New Role for Librarians?

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  • 1. Rethinking How & Where Digital Knowledge is Stored, Shared,Tagged and Licensed in the 21st Century: New Role for Librarians?Cable GreeneLearning Director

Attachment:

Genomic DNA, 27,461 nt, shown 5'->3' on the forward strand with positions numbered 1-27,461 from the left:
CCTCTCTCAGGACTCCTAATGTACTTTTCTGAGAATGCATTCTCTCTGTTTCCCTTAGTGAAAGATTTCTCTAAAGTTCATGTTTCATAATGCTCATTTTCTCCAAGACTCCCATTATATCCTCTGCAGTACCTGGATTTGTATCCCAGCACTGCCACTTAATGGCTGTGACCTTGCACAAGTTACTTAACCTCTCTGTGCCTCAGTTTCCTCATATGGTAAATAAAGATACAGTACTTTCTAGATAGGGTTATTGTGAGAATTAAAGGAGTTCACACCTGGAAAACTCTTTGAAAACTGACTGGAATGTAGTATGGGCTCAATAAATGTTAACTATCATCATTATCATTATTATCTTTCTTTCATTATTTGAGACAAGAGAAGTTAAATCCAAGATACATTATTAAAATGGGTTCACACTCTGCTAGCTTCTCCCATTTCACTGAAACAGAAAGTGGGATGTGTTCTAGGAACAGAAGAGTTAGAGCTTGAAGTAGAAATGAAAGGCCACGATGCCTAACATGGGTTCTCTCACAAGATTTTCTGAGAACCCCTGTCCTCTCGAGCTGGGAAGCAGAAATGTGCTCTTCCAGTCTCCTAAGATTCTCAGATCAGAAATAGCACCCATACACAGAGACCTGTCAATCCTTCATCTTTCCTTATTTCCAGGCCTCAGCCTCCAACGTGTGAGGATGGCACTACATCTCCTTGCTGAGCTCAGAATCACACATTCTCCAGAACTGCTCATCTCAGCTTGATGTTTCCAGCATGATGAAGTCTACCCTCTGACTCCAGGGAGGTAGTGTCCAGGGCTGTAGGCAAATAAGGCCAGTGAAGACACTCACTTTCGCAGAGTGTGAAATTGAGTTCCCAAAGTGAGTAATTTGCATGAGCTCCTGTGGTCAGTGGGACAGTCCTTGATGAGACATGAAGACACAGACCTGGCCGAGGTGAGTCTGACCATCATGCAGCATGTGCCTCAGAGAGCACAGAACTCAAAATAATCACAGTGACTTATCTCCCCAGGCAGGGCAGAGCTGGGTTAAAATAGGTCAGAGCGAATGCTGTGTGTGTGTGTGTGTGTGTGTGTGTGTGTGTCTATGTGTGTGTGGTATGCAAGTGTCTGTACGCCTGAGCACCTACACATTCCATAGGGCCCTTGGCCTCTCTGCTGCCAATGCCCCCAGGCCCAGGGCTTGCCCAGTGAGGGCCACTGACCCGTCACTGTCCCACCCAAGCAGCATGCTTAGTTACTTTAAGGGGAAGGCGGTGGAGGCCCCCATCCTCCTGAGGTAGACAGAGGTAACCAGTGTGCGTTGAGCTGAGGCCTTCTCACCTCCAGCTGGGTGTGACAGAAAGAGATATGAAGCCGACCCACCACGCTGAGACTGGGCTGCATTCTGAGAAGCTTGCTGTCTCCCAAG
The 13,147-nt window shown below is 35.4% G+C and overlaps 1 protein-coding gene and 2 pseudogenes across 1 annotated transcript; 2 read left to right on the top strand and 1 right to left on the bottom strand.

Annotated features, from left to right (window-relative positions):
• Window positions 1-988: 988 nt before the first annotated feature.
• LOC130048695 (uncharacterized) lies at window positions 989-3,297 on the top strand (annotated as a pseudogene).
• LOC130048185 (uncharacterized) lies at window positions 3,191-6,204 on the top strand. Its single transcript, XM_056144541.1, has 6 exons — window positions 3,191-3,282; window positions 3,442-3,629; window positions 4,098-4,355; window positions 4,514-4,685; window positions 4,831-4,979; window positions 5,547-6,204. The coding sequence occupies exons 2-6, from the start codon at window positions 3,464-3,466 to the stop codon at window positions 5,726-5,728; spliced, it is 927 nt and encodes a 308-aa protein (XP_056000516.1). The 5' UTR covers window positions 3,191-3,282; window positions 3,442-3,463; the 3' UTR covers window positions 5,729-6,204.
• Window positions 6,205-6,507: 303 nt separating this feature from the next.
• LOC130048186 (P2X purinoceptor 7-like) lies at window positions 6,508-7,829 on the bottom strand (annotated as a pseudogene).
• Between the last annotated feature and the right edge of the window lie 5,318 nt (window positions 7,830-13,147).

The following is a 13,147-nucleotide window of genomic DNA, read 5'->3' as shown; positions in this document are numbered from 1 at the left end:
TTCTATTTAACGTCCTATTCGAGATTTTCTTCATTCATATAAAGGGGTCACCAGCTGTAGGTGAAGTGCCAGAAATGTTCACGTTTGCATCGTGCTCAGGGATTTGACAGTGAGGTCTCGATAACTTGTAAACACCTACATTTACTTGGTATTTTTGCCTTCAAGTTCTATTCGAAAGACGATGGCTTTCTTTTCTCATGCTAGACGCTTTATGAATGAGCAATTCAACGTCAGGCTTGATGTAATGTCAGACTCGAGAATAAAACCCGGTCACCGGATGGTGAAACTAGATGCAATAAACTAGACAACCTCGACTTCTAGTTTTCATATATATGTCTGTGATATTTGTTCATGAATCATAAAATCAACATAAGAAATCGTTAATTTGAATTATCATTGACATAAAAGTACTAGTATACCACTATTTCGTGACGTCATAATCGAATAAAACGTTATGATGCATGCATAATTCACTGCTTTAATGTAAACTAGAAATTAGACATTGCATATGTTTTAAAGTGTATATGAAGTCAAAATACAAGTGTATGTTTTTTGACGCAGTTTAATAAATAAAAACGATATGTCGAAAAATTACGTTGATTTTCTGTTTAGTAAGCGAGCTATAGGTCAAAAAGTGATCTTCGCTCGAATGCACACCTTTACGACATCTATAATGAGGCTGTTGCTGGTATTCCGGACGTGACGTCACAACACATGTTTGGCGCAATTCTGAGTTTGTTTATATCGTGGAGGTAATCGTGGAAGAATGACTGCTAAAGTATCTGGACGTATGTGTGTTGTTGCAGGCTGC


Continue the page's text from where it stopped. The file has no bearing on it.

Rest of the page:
2. We are in the midst of a technological,economic, and organizational transformation that allows us to negotiate the terms of freedom,justice, and productivity in theinformation society Yochai Benkler 3. Yes We Really are Networked seamless connection ofpeople, resources &knowledge digitization of content mobile, personal global platform forcollaboration outsourcing Anyone notice ourglobal economy? 4. quot;According to an IBM study, by2010, the amount of digitalinformation in the world willdouble every 11 hours.quot; 5. Librarians get public and educational data out into the open where we canvisualize it, manipulate it, and learn with it. 6. And we can make all of our digital stuff available to all people and most of it will get used... by someone. 7. Long Tail of Publishing $long tailHarry Hyper-geometricPotter partial differentialequations 8. Librarians are informationliteracy experts who willhelp us find the good stuff.And information management gurus how do we store,find, search? 9. In a flat world, the artists, the synthesizers of ideas will rule.And they will use web 2.0 software standards, and practices to distribute their ideas. 10. Librarians are, and always have been, synthesizers ofinstructional resourcesolutions. 11. We All Get to Participate 12. - JSB 13. Think Big Crazy Ideas. We could share all of our instructional digital resources including: courses, textbooks and library resources with the world and, more important, use global digital materials. We could use common integrated library systems, support services, and a common set of library databases. We could design courses that enable and encourage students to contribute, change, remix course content. 14. Welcome back to humanity. Some technologies take us away from ourselves and others bring us back. Web 2.0 is helping us rediscover our naturally cooperative, creative, and gregarious nature. Don't think, therefore, of Web 2.0 as something foreign or hyped-up or all about geeks; Web 2.0 is the rebirth of teaching and learning that fits what we are as a species. Why is Web 2.0 Important to Higher Education? 15. RSS 16. Social Bookmarking 17. Share Photos 18. Why is Open Important? Because when we cooperate and share, we all win exponentially. Reeds Law:Networks grow [in value] exponentially by the number of nodes. Its a social justice issue: everyone has the right to access global knowledge. Institute for the Future whitepaper: Technologies of Cooperation 19. Definition of OER Digitized materials, offeredfreely and openly foreducators, students, to useand re-use for teaching,learning and research. 20. The Old Economics Print, warehouse,and ship a new book for every student 21. The New Economics Upload one copy, and everyone usesit simultaneously Making copies,storage, distribution of digital stuff = Free 22. software textbooksmusic 23. Textbook 2.0modularauthored by communitycontinuously updatedpersonalized onassemblynever out-of-printpublished on demand low costex: 600-page textbook for$32, not $132 24. (a few) Open Content Repositories OpenLearn (UK) - DEMO OCW MIT (MIT HS) China Open Resources for Education hastranslated 109 MIT OCW courses into SimplifiedChinese. Rice Connexions 25. and there is this smallcollection of articles: 26. Why do we Need Open Textbooks? 2005 GAO report: College textbookprices have risen at twice the rateof annual inflation over the last twodecades 27. Why do we Need Open Textbooks? The College Board reported that for the 2007 through 2008 academic years each student spent an estimated $805 to $1,229 on college books and supplies 28. Why do we Need Open Textbooks? Thegross margin on new college textbooks is currently 22.7 percent according to the National Association of College Stores. Products available in college stores are sold with a margin, as in any retail operation. Margin is the difference between cost and retail price, reflecting work required to bring products to market. 29. May, 2007: Dept of Ed. 30. 31. Community College Consortium for Open Educational Resources Joint effort to develop and use openeducational resources and open textbooksin community college 32. Community CollegeOpen Textbook Project Goal Identify, organize, and support the production and use of high quality, accessible and culturally relevant OpenTextbooks for community college studentsReduce the cost of textbooks! 33. Why so urgent? Consider One High Enrollment Course: English Composition I 37,226 enrollments / year X $100 textbook = $3.7 Million + (cost to students) What if we looked at 100, 200,300 high enrollment courses? 34. Challenges Faculty and student resistance to change Limited availability of high quality and comprehensive learning materials in some disciplines Inadequate access to high-speed Internet by students 35. Challenges Compliance with accessibility requirements Printing and computer lab demands on campus by students Coordination with campus bookstores 36. Open Textbook Adoption Locate open textbooks for consideration Evaluate each textbook for selection Customize, remix, and organize selected textbook Disseminate in print and digital formats 37. Locate Open Textbooks for Consideration MERLOT Connexions Wikibooks OER Commons Global Text Project 38. Evaluate Each Textbook Quality Accessibility Cultural relevance Currency Authority of Source Reading level Depth and scope Quality and Accuracy Articulation 39. Customize, Remix, and Organize 40. Disseminate Open Textbooks Digital formats Printed format Campus bookstore Campus print-shop services Proprietary services 41. 42. Librarians can help find andweave open textbooks intocourses working withfaculty (resource basedinstructional design, yes?) 43. 13 (b) Faculty and staff members consider the least costly practices in assigning course materials, such as adopting the least expensive edition available, adopting free, open textbooks when available, and working with college librarians to put together collections of free online web and library resources, when educational content is comparable as determined by the faculty 44. Bookstores Future Role? Bookstores are perfectly positioned to be the Colleges clearinghouse for printed open educational resources. print-on-demand open textbooks & OER course packs Students want printed options (Course Correction) Have location and are tightly networked into IT and fiscal campus operations. e.g., students can use fin aid @ bookstores 49 45. Are there really OpenEducationalResources (e.g.,Open Textbooks) on the web? 50 46. Librarians are experts in melding open educational resources with traditional publisher copyrighted resources. 47. Hey Higher Ed! We must get rid of our not invented here attitude regarding others content move to: quot;proudly borrowed from therequot; Content is not a strategic advantage Nor can we (or our students) afford it 48. Future of Openness in Education As uncomfortable a proposition as this new openness may be for some, I believe it is the future of higher education. In web 2.0, everything is public & higher education needs toget used to it.David Wiley 2006. Open source, openness, and higher education. 49. What Happens if weDont Change? Functional Possibilities Higher Education Time 50. How is the fiscal health of your local newspaper? 55 51. Choices:(1) Open up and leverage global input OR(2) close up shop 52. Near Term Opportunity 27 (iv) Sharing library resources including but not limited to: Copyrighted physical and e-books, and consolidated electronic journals and research database licensing and other models;30 (v) Methods and open licensing options for effectively sharing digital content including but not limited to: Open courseware, open textbooks, open journals, and open learning objects; 53. Dr. Cable Green (360) 704-4334 Twitter: cgreen